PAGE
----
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Article
When Self-Presentation Trumps Access: Why Older Adults with Low Vision Go without Low Vision Services
Journal of Applied Gerontology
  • Marlee Spafford, University of Waterloo
  • Debbie Laliberte Rudman, The University of Western Ontario
  • Beverly Leipert, The University of Western Ontario
  • Lisa Klinger, The University of Western Ontario
  • Suzanne Huot, The University of Western Ontario
Document Type
Article
Publication Date
10-1-2010
URL with Digital Object Identifier
http://dx.doi.org/10.1177/0733464809345494
Disciplines
Abstract
Reasons were sought for low-vision service nonuse in a group of Canadian seniors with self-reported low vision. Audio-recorded semistructured interviews were completed with 34 seniors with low vision: age range (70 to 94 years; mean: 82 years); 16 urban dwellers (12 women); 18 rural dwellers (14 women). Qualitative content analysis and template analytic techniques were applied to transcriptions. Informant nonuse of low-vision services involved: insufficient knowledge, managing for now, and practitioner behavior (inadequate rehabilitation education and management). Underlying seniors’ attitudes that shaped their self-presentation and service nonuse included a strong need for independence, a contextualization of vision loss relative to other losses, and an acceptance of vision loss in life. Service delivery strategies should consider not only knowledge access and healthcare practitioner behavior but also senior self-presentation strategies (e.g., viewing aids as counterproductive to independence). Subtle rural-urban attitudinal differences may further delay access for rural seniors; further research is advised.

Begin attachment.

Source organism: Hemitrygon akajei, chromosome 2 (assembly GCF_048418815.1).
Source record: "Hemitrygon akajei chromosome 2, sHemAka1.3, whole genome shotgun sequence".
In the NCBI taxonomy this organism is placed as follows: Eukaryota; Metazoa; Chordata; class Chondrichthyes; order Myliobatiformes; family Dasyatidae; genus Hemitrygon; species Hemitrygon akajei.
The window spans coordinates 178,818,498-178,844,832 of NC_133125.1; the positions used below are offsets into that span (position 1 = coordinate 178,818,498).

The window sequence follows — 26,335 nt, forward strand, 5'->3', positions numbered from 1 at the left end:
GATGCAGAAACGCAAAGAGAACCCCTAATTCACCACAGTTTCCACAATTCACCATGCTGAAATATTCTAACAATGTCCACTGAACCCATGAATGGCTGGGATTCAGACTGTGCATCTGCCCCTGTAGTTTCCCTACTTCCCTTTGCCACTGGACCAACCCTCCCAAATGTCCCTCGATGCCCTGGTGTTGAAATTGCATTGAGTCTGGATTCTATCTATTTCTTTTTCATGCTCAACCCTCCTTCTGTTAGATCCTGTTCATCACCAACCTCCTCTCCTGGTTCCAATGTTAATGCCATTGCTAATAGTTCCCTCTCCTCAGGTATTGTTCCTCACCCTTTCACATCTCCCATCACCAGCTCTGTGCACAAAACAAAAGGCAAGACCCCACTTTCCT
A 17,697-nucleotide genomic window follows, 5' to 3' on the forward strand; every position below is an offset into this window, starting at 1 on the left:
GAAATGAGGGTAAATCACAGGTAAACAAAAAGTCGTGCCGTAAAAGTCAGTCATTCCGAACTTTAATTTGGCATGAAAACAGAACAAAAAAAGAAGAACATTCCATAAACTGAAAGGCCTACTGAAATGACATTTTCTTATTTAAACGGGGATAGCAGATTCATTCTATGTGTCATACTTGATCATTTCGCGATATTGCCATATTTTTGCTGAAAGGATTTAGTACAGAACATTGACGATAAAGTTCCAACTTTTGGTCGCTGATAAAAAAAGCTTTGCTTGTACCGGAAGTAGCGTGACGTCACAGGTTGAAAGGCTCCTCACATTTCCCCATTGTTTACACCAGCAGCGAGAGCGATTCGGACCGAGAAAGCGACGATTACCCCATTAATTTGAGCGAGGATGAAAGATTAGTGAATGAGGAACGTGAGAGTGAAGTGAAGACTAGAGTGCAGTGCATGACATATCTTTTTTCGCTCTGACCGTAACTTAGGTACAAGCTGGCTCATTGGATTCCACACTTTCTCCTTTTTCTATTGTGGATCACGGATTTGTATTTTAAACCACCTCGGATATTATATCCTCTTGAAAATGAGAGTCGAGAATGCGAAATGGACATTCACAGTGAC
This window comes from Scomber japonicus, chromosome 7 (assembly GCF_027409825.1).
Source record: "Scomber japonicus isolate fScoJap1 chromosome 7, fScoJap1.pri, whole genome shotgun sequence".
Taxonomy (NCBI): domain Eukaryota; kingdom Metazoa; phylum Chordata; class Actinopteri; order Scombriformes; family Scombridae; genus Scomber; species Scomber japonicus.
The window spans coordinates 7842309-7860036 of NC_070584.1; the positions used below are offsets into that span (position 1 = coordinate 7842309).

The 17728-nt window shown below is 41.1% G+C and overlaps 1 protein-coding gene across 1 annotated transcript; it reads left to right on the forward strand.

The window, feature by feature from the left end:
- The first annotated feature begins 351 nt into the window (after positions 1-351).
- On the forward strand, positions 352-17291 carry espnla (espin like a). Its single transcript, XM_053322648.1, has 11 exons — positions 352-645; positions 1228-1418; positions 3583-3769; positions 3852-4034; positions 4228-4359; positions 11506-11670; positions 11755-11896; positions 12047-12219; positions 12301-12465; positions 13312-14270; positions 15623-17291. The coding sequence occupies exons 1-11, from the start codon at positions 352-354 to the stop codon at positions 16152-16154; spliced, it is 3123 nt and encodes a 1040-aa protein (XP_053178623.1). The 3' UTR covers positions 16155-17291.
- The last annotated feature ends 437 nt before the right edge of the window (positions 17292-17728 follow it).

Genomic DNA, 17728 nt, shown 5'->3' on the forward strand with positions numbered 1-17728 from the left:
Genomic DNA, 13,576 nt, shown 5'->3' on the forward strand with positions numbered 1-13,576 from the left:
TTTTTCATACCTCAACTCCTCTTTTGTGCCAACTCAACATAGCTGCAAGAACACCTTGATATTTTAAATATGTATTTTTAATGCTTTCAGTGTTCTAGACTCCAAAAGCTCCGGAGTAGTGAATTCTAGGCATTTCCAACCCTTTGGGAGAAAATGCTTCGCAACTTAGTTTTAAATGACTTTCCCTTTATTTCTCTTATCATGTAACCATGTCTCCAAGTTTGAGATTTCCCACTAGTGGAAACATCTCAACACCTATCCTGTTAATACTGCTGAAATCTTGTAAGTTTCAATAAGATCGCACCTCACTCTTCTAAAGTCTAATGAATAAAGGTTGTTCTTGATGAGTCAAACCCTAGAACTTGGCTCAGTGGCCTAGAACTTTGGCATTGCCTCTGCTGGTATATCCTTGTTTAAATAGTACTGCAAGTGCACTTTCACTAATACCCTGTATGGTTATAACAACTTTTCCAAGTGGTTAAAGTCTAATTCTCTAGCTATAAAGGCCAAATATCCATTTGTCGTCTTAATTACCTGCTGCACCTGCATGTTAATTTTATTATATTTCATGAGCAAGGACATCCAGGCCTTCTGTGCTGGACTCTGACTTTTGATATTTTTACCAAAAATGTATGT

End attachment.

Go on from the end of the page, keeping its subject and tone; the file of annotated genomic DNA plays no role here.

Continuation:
Citation Information
Marlee Spafford, Debbie Laliberte Rudman, Beverly Leipert, Lisa Klinger, et al.. "When Self-Presentation Trumps Access: Why Older Adults with Low Vision Go without Low Vision Services" Journal of Applied Gerontology Vol. 29 Iss. 5 (2010) p. 579 - 602
Available at: http://works.bepress.com/lisa_klinger/2/